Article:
It appears that Hawaii will celebrate its annual King Kamehameha Day on June 11, 2017 (this year it is observed on June 12th since the 11th is a Sunday). Kamehameha I (aka the Great) was the founder and first ruler of the Kingdom of Hawaii after defeating the warring chiefs of the other islands and unifying the islands under one rule. His history is written in Wikipedia at this link: Kamehameha I
Kam Day (that’s what we locals say) is a local holiday celebrated with a parade and other Hawaiian cultural festivities. I’m not sure what the events are on the other Hawaiian islands but in Honolulu that’s where the action is. This post is not about Kam Day; it’s merely a segway to my Thursday Doors post for this week.
A statue of King Kamehameha resides in the courtyard of the Hawaii Supreme Court Building, Aliiolani Hale, which is located directly across the street from the Iolani Palace (of course, both fronting on “King Street”) This building is named, Aliiolani Hale and more information about it can be found at this link: Hawaii Supreme Court Building – Aliiolani Hale
You can see some royal palm trees in back of the statue but palm trees surround the entire courtyard of the statue. There was an incident many years ago, I haven’t heard if the mystery was ever solved, whereby the royal palm trees that were actually taller than those depicted in this current photo were cut down and no one knew who did this. The bare tree trunks looked like sticks surrounding the statue and they have since been replaced. I guess that incident might qualify as one of the greatest vandalism events of a national monument.
During my doorscurion, this was the view as I approached the Hawaii Supreme Court Building.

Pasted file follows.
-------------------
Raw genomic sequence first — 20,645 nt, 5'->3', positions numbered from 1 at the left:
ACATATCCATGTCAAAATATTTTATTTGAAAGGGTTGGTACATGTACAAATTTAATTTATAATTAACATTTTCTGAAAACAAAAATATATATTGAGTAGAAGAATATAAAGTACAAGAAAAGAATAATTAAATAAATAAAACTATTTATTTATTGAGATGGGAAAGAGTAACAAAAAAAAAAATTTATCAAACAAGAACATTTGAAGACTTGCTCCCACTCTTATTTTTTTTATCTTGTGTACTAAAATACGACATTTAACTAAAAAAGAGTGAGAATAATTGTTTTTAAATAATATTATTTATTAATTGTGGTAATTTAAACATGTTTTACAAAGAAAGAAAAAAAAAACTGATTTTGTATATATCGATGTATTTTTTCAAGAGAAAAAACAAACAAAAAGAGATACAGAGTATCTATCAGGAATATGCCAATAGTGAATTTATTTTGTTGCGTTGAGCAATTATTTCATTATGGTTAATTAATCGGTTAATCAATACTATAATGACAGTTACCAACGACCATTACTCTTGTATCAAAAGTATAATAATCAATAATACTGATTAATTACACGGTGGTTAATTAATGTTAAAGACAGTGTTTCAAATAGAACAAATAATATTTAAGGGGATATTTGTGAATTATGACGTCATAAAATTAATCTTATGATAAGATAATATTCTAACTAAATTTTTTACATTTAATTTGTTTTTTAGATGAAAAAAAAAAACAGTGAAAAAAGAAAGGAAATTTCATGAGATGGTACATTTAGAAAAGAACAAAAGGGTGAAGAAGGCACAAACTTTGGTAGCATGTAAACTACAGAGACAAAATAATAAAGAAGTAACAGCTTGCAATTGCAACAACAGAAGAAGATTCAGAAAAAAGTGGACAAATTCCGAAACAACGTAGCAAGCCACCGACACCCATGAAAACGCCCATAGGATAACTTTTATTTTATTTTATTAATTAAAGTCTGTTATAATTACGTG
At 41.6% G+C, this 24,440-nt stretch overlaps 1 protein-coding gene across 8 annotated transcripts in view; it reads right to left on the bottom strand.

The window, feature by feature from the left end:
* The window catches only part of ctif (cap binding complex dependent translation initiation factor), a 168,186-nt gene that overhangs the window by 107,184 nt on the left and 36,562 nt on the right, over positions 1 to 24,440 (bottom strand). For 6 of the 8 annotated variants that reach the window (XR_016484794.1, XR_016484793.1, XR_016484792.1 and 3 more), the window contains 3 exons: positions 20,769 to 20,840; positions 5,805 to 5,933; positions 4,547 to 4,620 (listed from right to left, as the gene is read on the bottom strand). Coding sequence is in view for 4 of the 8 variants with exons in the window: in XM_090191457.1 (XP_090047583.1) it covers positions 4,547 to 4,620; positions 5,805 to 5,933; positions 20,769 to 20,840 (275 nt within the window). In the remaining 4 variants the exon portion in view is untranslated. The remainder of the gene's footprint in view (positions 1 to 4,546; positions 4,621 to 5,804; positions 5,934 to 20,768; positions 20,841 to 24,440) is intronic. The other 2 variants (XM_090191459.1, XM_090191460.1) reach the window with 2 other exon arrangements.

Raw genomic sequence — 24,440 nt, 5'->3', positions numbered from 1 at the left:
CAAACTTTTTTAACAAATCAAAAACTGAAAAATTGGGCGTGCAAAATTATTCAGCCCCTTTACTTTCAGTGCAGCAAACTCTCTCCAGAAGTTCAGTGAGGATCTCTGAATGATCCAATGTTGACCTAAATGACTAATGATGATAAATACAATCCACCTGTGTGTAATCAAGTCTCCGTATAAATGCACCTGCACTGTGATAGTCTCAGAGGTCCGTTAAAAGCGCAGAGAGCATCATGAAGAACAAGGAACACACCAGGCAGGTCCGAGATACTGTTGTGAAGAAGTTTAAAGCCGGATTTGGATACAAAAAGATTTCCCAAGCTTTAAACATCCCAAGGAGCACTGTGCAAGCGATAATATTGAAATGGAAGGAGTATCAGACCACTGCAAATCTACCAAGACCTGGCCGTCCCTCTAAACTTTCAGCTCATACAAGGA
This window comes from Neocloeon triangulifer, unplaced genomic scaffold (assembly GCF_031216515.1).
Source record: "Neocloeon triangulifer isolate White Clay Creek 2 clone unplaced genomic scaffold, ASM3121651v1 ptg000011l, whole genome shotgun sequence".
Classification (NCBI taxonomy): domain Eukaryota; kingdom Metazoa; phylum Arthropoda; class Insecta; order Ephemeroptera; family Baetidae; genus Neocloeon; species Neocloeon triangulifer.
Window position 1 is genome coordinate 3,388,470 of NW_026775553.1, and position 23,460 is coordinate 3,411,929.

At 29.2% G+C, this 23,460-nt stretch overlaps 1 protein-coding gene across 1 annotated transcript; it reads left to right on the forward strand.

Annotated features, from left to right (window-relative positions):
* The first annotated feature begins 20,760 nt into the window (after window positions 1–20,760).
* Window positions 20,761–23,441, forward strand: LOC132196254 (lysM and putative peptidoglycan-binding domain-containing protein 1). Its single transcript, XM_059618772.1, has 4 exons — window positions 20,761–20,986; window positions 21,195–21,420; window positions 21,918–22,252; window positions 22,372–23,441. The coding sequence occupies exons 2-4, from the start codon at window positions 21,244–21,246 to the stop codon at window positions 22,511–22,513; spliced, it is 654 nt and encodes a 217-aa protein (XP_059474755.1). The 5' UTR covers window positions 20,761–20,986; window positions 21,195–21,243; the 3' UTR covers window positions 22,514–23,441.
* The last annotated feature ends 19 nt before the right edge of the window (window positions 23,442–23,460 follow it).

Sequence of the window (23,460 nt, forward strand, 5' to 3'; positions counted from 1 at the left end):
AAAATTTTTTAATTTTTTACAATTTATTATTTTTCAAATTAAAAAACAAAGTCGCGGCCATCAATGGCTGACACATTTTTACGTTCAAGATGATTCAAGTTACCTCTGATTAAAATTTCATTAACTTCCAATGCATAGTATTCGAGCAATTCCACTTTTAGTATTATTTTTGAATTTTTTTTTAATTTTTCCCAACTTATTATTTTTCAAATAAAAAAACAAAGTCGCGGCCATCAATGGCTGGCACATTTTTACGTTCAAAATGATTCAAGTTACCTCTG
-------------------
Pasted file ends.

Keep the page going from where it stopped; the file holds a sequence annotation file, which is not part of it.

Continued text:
The missionary-style architecture of the building includes stone masonry, arches and columns.
The front facade displays the arched entrance and arched windows.
The old historic building’s entrance with modern day security, metal detectors and x-ray scanning equipment (an unfortunate sign of the times).
A side door, to the Judiciary History Center Office; how fortuitous (but the sign on the door said, “Restricted Entry” so I did not enter it).
This ends this week’s post. If you visit Honolulu, be sure to check out the old missionary-style architectural buildings before they are replaced with modern highrises.
And, I hope you get a chance to checkout all of the posts on Norm Frampton’s Thursday Doors website. Norm holds the master keys to the doors on his Thursday Doors website and he allows us door enthusiasts to sneak in to post our door finds from throughout the world; press the blue frog doorbell button and he’ll let you in. Thanks for visiting my blog and thanks to Norm 2.0 for his Thursday Doors blog. For more blogs and photos of doors by others please go to: Thursday Doors.